According to Pregnancy Justice, at least 11 states currently have laws broadly defining fetal personhood. In those states, these definitions could interplay broadly with civil and criminal codes. But it notes that all states have case law or statutes that, in some area, designate fetuses as a "person," "minor" or "child."

"There are personhood laws that exist in multiple states around the country that are not being effectuated to their full extent," said Sussman. "The concern that we have here is that, whether it's prosecutors [or] whether it's litigants, will start to use those laws to criminalize self managing abortion, criminalize pregnancy loss, criminalize behavior during pregnancy, go after IVF in the way that we saw in this civil case or criminally, too. ... And so that is sort of the sleeping threat that lingers in a lot of these states."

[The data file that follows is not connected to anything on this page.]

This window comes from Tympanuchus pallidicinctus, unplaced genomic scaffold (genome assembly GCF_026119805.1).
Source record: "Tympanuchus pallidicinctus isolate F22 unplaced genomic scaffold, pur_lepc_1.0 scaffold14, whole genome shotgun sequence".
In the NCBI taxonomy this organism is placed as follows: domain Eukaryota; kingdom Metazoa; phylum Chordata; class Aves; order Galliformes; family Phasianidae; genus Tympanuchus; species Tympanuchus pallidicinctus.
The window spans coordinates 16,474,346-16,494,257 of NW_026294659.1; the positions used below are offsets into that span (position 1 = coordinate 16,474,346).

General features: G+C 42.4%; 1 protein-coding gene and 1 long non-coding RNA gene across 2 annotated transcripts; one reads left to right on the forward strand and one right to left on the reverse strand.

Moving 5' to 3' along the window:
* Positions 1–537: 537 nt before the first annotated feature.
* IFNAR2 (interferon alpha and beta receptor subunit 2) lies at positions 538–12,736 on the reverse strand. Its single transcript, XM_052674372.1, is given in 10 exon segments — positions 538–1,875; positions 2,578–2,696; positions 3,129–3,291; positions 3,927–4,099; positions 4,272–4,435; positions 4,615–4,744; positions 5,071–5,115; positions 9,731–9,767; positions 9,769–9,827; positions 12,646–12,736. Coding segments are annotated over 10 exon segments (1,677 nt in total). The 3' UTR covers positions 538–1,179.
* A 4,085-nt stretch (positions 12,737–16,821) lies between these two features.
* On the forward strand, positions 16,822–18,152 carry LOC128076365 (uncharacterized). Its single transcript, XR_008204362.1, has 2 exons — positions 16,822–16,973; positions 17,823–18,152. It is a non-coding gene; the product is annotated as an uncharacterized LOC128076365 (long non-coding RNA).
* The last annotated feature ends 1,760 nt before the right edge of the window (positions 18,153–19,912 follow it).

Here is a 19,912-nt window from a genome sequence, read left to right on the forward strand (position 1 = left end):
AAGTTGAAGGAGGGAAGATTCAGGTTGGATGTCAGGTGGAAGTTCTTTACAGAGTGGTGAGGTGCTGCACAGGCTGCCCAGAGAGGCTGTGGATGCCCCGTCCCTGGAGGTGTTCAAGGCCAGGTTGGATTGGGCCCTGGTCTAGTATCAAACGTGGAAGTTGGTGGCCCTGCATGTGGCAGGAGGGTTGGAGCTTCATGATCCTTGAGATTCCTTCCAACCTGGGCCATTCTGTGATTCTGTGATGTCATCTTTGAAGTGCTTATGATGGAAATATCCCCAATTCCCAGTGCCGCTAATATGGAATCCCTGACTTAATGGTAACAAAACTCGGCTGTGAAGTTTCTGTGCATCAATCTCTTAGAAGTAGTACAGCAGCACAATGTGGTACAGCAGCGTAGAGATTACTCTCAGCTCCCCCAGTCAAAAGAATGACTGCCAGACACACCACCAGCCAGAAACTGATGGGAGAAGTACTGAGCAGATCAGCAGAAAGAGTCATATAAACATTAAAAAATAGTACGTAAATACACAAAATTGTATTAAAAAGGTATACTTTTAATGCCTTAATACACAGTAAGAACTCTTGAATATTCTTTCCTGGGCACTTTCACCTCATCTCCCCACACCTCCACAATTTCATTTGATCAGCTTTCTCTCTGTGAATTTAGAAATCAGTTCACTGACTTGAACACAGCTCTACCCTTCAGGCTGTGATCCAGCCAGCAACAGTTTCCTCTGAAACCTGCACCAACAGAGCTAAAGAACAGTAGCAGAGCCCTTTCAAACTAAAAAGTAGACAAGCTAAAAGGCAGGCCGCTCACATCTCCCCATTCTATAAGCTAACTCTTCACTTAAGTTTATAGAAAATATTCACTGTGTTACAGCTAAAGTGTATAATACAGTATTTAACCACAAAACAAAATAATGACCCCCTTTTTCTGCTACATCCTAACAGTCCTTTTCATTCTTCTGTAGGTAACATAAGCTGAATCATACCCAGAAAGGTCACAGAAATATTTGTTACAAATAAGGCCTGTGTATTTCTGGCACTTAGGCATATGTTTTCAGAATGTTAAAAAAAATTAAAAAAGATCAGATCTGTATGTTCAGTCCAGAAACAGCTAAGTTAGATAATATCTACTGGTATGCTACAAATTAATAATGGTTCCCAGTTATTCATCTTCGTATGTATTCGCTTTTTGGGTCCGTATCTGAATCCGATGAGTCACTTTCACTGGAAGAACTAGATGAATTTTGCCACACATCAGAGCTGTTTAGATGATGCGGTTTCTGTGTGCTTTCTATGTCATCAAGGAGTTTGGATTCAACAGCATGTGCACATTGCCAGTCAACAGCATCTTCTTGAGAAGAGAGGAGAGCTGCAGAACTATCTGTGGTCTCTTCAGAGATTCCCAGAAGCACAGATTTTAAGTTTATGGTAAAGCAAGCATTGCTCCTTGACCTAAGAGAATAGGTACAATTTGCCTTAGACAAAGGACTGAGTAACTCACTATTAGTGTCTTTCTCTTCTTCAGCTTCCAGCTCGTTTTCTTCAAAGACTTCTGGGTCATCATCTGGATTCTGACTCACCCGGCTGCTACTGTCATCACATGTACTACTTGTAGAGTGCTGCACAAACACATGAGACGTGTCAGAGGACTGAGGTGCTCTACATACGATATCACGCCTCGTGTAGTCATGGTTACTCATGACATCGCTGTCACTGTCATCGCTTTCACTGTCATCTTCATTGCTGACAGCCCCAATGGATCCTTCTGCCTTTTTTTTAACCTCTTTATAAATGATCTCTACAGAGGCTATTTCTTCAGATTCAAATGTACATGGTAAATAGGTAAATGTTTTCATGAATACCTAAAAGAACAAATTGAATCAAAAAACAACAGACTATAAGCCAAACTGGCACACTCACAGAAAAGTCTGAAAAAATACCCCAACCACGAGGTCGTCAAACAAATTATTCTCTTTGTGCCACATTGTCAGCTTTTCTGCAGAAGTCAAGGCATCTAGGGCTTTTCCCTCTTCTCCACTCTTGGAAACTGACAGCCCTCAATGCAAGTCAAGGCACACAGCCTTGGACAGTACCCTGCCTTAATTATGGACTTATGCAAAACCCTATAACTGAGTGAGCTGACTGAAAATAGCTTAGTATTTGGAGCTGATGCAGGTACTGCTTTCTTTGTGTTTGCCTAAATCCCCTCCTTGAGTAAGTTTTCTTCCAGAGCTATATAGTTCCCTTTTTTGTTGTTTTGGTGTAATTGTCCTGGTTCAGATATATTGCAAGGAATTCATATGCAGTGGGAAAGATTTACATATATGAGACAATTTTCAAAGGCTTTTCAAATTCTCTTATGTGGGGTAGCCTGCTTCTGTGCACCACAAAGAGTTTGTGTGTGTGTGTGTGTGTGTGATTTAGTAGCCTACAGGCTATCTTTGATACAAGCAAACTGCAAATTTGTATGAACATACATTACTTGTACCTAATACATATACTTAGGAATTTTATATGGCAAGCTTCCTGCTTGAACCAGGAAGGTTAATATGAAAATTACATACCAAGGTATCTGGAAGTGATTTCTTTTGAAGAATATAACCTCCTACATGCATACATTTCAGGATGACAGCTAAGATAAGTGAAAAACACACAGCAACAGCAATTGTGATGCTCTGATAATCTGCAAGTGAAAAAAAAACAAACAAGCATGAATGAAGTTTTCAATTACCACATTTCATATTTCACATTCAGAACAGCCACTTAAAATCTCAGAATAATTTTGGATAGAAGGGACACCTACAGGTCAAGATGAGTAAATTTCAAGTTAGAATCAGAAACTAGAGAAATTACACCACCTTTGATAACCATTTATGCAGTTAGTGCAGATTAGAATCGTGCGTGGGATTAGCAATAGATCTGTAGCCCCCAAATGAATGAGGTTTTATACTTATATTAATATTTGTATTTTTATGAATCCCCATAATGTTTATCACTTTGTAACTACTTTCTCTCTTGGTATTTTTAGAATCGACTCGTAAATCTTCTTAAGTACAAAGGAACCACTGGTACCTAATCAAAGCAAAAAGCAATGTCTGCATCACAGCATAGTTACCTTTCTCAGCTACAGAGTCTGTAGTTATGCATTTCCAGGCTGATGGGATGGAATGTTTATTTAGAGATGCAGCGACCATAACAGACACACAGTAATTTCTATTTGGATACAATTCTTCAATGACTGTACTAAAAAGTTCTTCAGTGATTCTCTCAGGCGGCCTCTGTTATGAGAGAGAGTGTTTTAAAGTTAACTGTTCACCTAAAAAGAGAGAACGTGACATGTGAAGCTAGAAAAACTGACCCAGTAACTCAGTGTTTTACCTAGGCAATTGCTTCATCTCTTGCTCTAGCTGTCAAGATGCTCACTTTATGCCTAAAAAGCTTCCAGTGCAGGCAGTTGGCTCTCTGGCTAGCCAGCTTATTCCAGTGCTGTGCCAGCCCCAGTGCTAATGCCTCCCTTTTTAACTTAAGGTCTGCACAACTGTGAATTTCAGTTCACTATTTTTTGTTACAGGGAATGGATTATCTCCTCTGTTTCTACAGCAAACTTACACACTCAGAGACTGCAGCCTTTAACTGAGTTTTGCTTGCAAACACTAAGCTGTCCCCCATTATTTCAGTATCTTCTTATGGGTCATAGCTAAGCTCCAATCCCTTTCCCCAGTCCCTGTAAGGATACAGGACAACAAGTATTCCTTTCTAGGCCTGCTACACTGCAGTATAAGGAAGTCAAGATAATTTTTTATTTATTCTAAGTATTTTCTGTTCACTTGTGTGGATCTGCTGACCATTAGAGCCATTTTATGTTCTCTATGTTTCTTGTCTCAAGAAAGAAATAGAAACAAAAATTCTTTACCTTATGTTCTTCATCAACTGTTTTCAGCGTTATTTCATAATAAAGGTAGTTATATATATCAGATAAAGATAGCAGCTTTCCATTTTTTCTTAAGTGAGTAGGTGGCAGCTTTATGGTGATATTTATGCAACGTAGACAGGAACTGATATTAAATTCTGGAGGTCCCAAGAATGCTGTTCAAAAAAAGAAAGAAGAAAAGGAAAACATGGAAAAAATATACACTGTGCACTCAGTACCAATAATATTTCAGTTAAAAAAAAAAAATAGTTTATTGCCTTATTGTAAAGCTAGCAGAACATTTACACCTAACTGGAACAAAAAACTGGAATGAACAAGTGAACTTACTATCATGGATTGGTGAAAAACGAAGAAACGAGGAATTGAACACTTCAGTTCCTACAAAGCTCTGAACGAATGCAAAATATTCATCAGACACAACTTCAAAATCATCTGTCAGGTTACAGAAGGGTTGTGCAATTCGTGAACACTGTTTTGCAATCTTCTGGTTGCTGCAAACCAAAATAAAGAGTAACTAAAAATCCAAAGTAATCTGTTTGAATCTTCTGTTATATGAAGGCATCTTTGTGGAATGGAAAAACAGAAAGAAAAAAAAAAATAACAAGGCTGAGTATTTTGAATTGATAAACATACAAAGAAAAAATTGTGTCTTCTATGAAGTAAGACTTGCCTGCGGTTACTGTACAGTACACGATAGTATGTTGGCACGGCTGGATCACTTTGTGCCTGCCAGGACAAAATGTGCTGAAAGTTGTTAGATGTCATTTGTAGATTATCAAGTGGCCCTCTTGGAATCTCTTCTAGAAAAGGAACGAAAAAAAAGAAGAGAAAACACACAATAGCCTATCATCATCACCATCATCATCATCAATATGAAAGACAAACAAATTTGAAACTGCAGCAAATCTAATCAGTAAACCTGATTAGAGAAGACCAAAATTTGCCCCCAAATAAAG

According to the Center for Reproductive Rights, 13 states currently have personhood bills under consideration, from Alaska to Illinois to Massachusetts. While much of the concern currently centers on how these may be used in relation to IVF services, Howard warns that the ramifications could extend far beyond, to the people who are, themselves, pregnant.

"The way I see it, once any element of this is criminalized or once the fetus is defined as a person in any area of law, criminalization is the next step and it is not hard to do," she said.

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Odette Yousef
Odette Yousef is a National Security correspondent focusing on extremism.